01:22 GMT27 September 2020
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    After the COVID-19 pandemic underscored the huge dependence on US internet services, EU anti-monopolies chief Margrethe Vestager has emphasized the "urgent" need for the bloc to forge ahead with its planned Digital Services Act, to avert "monopoly-like situations" involving tech giants such as Amazon, Google and Facebook.

    A swathe of newly-proposed European regulations are reportedly in the pipeline targeting tech giants such as Google parent Alphabet Inc., Amazon.com Inc. and Facebook Inc., reports The Wall Street Journal.

    As the COVID-19 pandemic underscored the dependence on US internet services, EU competition commissioner Margrethe Vestager has emphasized the "urgent" need for the bloc to forge ahead with its planned Digital Services Act, to avert "monopoly-like situations" involving tech giants.

    European Union Commissioner for Competition Margrethe Vestager speaks during a media conference at EU headquarters in Brussels on Tuesday, June 27, 2017.
    © AP Photo / Virginia Mayo
    European Union Commissioner for Competition Margrethe Vestager speaks during a media conference at EU headquarters in Brussels on Tuesday, June 27, 2017.

    The proposed measures are a means of curbing the companies’ alleged anticompetitive policies, levying greater taxes on them, and promoting more oversight regarding illegal content and "harmful activity" on their platforms.

    Vestager has outlined some details of her sweeping new plans to more tightly regulate tech companies.

    “It’s a full complex of things. It’s not done with just one piece of legislation,” said the top EU official, as she underscored that the EU sought to map out new legal boundaries for tech companies.

    The new proposals, touted as likely to win broad support in principle and set to become law by the end of next year, contain three separate pieces of legislation.

    One includes addressing platforms’ liability for their content.

    According to the competitions commissioner at the European Commission, the EU will not be requiring platforms to be “liable for each and every post or fake bag that is put up for sale.” However, businesses and individuals should be able to appeal to specific mechanisms in situations when they find their posts and ads taken down.

    A 3D-printed Facebook logo is seen placed on a keyboard in this illustration taken March 25, 2020.
    © REUTERS / Dado Ruvic
    A 3D-printed Facebook logo is seen placed on a keyboard in this illustration taken March 25, 2020.

    In another new proposal, it will be requisite for the platforms to establish themselves as business entities in Europe, said Vestager, “so that they are all governed by these sets of rules, and that goes for platforms wherever they come from on this planet.”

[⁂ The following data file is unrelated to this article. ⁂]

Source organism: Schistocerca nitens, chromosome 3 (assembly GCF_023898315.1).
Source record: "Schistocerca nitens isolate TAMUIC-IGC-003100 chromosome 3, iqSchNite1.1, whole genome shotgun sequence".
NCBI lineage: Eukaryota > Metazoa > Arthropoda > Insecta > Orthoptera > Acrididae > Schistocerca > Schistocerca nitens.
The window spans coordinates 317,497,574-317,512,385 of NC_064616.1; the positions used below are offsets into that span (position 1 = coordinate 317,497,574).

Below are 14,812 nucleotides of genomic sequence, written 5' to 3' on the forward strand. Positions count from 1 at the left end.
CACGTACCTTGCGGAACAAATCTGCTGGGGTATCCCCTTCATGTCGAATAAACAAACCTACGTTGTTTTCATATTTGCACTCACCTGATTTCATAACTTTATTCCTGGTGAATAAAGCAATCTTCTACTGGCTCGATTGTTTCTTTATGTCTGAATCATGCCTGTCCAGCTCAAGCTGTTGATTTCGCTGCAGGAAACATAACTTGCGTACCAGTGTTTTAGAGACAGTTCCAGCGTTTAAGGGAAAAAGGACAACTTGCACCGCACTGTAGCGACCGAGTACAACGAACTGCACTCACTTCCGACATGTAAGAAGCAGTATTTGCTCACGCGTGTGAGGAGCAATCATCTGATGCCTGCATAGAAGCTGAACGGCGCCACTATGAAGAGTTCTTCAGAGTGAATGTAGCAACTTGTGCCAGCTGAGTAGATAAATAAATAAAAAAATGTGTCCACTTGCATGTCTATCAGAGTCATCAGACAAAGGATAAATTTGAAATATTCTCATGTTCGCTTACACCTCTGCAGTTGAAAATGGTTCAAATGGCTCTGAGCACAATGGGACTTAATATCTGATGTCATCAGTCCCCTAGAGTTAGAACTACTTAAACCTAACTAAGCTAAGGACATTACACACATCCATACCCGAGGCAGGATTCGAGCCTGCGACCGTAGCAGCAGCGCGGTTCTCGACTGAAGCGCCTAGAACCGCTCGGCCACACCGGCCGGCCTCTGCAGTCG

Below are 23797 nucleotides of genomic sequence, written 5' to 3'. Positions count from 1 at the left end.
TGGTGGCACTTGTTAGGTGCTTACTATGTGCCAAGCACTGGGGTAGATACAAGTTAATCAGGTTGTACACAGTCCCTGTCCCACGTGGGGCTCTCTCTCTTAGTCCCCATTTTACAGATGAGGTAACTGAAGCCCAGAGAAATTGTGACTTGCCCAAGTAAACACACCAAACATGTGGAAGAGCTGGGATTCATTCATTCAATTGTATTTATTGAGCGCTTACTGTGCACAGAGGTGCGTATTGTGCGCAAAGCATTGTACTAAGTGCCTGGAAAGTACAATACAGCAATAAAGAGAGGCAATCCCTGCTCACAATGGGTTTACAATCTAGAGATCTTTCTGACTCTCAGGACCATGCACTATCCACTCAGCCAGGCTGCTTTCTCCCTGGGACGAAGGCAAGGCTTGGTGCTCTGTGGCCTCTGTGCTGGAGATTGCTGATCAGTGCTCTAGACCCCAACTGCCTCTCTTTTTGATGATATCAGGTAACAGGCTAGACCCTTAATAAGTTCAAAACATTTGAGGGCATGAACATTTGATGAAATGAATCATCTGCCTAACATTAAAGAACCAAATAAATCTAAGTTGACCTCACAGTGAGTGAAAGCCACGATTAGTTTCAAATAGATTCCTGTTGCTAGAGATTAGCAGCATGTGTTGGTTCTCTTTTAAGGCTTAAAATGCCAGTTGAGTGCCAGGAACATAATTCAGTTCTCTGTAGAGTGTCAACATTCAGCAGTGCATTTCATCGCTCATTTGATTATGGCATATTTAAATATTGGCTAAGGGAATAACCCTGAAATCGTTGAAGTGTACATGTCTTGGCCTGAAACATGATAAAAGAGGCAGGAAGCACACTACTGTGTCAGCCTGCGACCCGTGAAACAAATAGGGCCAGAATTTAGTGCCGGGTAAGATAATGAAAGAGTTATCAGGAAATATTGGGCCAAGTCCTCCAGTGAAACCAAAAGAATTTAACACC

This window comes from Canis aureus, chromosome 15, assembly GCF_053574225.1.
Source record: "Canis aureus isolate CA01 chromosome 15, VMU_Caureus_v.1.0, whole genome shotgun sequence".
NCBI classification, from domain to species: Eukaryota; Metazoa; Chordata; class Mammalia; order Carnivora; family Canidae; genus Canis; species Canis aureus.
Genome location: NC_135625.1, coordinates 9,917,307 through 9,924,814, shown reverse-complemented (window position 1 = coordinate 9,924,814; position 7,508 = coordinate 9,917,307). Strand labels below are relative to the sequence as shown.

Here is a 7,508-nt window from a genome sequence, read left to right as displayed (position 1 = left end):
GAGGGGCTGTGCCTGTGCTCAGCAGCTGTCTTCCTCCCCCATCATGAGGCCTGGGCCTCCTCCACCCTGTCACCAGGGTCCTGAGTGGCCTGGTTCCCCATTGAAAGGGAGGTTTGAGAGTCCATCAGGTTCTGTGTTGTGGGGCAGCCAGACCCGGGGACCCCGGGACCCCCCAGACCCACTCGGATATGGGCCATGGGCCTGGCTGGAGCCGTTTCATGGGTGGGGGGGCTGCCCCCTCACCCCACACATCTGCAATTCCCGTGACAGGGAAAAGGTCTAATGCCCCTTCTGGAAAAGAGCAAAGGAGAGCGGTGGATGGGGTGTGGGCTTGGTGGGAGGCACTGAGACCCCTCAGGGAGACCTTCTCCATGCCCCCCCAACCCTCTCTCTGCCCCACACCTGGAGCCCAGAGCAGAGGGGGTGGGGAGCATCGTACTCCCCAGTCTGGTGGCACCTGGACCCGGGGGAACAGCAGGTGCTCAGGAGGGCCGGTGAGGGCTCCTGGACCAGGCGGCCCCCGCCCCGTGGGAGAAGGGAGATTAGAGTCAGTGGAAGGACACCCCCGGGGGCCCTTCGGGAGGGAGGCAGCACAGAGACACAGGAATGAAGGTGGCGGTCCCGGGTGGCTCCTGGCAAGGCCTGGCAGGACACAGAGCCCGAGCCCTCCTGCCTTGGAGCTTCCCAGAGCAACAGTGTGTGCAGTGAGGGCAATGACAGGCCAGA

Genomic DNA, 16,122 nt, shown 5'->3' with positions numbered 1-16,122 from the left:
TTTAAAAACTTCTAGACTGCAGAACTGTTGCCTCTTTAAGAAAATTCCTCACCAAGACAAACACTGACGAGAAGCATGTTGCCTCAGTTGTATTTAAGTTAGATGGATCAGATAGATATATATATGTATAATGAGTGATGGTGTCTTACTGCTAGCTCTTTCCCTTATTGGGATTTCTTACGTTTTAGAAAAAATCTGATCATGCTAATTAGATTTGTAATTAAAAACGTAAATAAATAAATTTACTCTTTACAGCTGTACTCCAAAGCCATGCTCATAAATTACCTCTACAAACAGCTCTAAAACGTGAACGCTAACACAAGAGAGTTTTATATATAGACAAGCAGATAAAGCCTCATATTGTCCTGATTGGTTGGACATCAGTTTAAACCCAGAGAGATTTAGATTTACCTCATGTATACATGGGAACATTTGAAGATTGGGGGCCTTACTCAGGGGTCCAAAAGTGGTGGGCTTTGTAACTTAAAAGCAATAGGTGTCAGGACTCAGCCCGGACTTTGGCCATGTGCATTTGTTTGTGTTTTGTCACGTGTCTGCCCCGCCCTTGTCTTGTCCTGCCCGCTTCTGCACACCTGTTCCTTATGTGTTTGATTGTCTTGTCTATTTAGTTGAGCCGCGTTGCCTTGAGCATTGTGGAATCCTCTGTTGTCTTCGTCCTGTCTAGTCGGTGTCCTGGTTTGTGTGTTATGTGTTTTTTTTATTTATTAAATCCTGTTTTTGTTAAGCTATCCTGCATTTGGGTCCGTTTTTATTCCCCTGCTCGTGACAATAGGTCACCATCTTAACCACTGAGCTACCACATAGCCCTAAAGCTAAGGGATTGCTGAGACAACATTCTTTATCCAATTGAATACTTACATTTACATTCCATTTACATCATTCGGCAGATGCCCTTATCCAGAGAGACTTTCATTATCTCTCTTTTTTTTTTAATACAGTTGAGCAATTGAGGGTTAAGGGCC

A third piece of legislation was inspired by three EU antitrust cases against Google, that entailed fines worth over $9 billion, and presupposes listing prohibited practices to stop platforms from wielding their clout to overwhelm smaller rivals.

    Vestager was cited in the interview as emphasizing she was seeking heightened investigative powers to ensure that all companies in a certain sector be prevented from monopolizing a particular market. The move would “prevent new gatekeepers from arising, so we can still have the benefit of competition in the market,” said Vestager.

    Regarding taxes, the EU is mulling introducing its own digital tax after there has been an impasse in talks on the issue between the Trump administration and European countries.

    “So many businesses have to work very hard to make a profit, and from that profit to then pay taxes. They should not be met with competitors for capital, skilled employees and customers who do not contribute to society,” added the European official.

    Tech Giants Wary of New Proposals

    While some tech companies signaled they were on board with the new laws and ready to take on a role in elaborating them, concerns have also been raised regarding specific elements of the proposals.

    Google, Facebook, Apple and Amazon representatives were wary of offering comments on the commission’s new approach, writes the outlet.

    As the commission in June launched a month-long public consultation on the suggested changes to the existing Digital Services Act, Apple urged against altering the current legislation.

    “The limited liability regime has helped deliver choice and innovation… What makes sense for public-facing, content-sharing platforms may not be appropriate or technically feasible for services used to facilitate private communications or storage,” said the company.

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    European Commission, Margrethe Vestager, Alphabet Inc, Amazon, Amazon, Facebook, Facebook, Facebook
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